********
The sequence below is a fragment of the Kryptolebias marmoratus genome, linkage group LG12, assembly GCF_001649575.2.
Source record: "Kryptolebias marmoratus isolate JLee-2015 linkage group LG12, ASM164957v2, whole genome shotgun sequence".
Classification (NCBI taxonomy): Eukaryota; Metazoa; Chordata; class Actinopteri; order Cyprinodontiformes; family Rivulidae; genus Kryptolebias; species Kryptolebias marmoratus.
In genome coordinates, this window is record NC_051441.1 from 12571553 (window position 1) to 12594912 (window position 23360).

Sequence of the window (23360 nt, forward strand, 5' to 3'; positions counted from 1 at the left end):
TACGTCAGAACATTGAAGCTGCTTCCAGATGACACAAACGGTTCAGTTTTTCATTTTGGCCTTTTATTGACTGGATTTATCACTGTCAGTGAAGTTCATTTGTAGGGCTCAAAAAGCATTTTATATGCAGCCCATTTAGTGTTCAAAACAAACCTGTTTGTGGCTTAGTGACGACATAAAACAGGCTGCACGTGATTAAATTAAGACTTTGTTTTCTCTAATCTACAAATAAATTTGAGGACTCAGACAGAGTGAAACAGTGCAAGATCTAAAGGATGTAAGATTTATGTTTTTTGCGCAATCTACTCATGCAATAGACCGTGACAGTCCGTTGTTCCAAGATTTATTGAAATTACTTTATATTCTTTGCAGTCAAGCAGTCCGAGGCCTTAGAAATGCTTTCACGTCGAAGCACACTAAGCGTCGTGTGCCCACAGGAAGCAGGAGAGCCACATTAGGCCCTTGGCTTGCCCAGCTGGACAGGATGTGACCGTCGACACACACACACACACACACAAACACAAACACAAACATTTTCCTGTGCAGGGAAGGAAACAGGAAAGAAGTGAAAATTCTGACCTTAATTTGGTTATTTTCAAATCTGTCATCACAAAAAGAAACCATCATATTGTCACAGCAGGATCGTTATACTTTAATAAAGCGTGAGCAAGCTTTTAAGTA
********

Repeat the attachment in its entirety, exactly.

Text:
The sequence below is a fragment of the Kryptolebias marmoratus genome, linkage group LG12, assembly GCF_001649575.2.
Source record: "Kryptolebias marmoratus isolate JLee-2015 linkage group LG12, ASM164957v2, whole genome shotgun sequence".
Classification (NCBI taxonomy): Eukaryota; Metazoa; Chordata; class Actinopteri; order Cyprinodontiformes; family Rivulidae; genus Kryptolebias; species Kryptolebias marmoratus.
In genome coordinates, this window is record NC_051441.1 from 12571553 (window position 1) to 12594912 (window position 23360).

Sequence of the window (23360 nt, forward strand, 5' to 3'; positions counted from 1 at the left end):
TACGTCAGAACATTGAAGCTGCTTCCAGATGACACAAACGGTTCAGTTTTTCATTTTGGCCTTTTATTGACTGGATTTATCACTGTCAGTGAAGTTCATTTGTAGGGCTCAAAAAGCATTTTATATGCAGCCCATTTAGTGTTCAAAACAAACCTGTTTGTGGCTTAGTGACGACATAAAACAGGCTGCACGTGATTAAATTAAGACTTTGTTTTCTCTAATCTACAAATAAATTTGAGGACTCAGACAGAGTGAAACAGTGCAAGATCTAAAGGATGTAAGATTTATGTTTTTTGCGCAATCTACTCATGCAATAGACCGTGACAGTCCGTTGTTCCAAGATTTATTGAAATTACTTTATATTCTTTGCAGTCAAGCAGTCCGAGGCCTTAGAAATGCTTTCACGTCGAAGCACACTAAGCGTCGTGTGCCCACAGGAAGCAGGAGAGCCACATTAGGCCCTTGGCTTGCCCAGCTGGACAGGATGTGACCGTCGACACACACACACACACACACAAACACAAACACAAACATTTTCCTGTGCAGGGAAGGAAACAGGAAAGAAGTGAAAATTCTGACCTTAATTTGGTTATTTTCAAATCTGTCATCACAAAAAGAAACCATCATATTGTCACAGCAGGATCGTTATACTTTAATAAAGCGTGAGCAAGCTTTTAAGTA